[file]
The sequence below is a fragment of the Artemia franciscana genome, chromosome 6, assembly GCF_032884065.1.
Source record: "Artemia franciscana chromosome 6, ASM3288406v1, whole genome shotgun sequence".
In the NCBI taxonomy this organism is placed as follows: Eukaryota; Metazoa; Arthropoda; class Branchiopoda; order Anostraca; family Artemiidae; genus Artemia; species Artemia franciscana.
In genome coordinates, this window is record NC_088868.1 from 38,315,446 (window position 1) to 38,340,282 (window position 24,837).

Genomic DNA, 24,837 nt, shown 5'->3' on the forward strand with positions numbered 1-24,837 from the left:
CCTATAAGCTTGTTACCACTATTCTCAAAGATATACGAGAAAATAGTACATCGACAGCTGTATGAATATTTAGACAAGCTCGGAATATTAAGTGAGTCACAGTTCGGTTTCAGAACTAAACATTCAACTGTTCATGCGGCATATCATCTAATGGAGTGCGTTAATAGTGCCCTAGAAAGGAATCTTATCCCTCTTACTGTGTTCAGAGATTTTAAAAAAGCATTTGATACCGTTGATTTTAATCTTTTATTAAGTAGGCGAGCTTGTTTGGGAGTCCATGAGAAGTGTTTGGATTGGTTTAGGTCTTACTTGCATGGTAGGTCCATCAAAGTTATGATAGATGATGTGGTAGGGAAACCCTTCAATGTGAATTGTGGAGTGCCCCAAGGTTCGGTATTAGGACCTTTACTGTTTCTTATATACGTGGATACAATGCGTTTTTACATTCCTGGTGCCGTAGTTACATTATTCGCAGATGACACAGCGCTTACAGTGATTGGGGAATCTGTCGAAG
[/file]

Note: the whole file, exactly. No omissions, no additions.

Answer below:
The sequence below is a fragment of the Artemia franciscana genome, chromosome 6, assembly GCF_032884065.1.
Source record: "Artemia franciscana chromosome 6, ASM3288406v1, whole genome shotgun sequence".
In the NCBI taxonomy this organism is placed as follows: Eukaryota; Metazoa; Arthropoda; class Branchiopoda; order Anostraca; family Artemiidae; genus Artemia; species Artemia franciscana.
In genome coordinates, this window is record NC_088868.1 from 38,315,446 (window position 1) to 38,340,282 (window position 24,837).

Genomic DNA, 24,837 nt, shown 5'->3' on the forward strand with positions numbered 1-24,837 from the left:
CCTATAAGCTTGTTACCACTATTCTCAAAGATATACGAGAAAATAGTACATCGACAGCTGTATGAATATTTAGACAAGCTCGGAATATTAAGTGAGTCACAGTTCGGTTTCAGAACTAAACATTCAACTGTTCATGCGGCATATCATCTAATGGAGTGCGTTAATAGTGCCCTAGAAAGGAATCTTATCCCTCTTACTGTGTTCAGAGATTTTAAAAAAGCATTTGATACCGTTGATTTTAATCTTTTATTAAGTAGGCGAGCTTGTTTGGGAGTCCATGAGAAGTGTTTGGATTGGTTTAGGTCTTACTTGCATGGTAGGTCCATCAAAGTTATGATAGATGATGTGGTAGGGAAACCCTTCAATGTGAATTGTGGAGTGCCCCAAGGTTCGGTATTAGGACCTTTACTGTTTCTTATATACGTGGATACAATGCGTTTTTACATTCCTGGTGCCGTAGTTACATTATTCGCAGATGACACAGCGCTTACAGTGATTGGGGAATCTGTCGAAG